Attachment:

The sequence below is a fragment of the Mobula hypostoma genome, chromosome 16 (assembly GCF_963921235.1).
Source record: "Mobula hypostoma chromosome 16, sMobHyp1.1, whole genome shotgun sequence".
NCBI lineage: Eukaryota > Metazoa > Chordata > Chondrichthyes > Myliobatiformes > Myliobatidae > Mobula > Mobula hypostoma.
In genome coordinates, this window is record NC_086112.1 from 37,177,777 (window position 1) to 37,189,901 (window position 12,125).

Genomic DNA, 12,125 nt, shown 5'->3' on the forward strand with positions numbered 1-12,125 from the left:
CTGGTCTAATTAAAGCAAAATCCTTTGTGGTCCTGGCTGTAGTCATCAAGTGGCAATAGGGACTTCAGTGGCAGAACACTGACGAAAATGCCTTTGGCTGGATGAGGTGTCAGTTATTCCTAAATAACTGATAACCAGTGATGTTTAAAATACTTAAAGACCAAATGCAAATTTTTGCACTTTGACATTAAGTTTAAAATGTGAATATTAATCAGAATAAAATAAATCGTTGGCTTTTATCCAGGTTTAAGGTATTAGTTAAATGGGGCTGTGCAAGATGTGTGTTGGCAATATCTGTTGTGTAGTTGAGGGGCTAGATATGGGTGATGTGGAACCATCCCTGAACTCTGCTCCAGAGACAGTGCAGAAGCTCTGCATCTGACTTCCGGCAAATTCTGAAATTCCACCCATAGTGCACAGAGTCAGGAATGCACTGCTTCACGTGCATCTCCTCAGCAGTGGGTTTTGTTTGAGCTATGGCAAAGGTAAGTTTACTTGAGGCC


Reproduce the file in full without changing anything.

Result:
The sequence below is a fragment of the Mobula hypostoma genome, chromosome 16 (assembly GCF_963921235.1).
Source record: "Mobula hypostoma chromosome 16, sMobHyp1.1, whole genome shotgun sequence".
NCBI lineage: Eukaryota > Metazoa > Chordata > Chondrichthyes > Myliobatiformes > Myliobatidae > Mobula > Mobula hypostoma.
In genome coordinates, this window is record NC_086112.1 from 37,177,777 (window position 1) to 37,189,901 (window position 12,125).

Genomic DNA, 12,125 nt, shown 5'->3' on the forward strand with positions numbered 1-12,125 from the left:
CTGGTCTAATTAAAGCAAAATCCTTTGTGGTCCTGGCTGTAGTCATCAAGTGGCAATAGGGACTTCAGTGGCAGAACACTGACGAAAATGCCTTTGGCTGGATGAGGTGTCAGTTATTCCTAAATAACTGATAACCAGTGATGTTTAAAATACTTAAAGACCAAATGCAAATTTTTGCACTTTGACATTAAGTTTAAAATGTGAATATTAATCAGAATAAAATAAATCGTTGGCTTTTATCCAGGTTTAAGGTATTAGTTAAATGGGGCTGTGCAAGATGTGTGTTGGCAATATCTGTTGTGTAGTTGAGGGGCTAGATATGGGTGATGTGGAACCATCCCTGAACTCTGCTCCAGAGACAGTGCAGAAGCTCTGCATCTGACTTCCGGCAAATTCTGAAATTCCACCCATAGTGCACAGAGTCAGGAATGCACTGCTTCACGTGCATCTCCTCAGCAGTGGGTTTTGTTTGAGCTATGGCAAAGGTAAGTTTACTTGAGGCC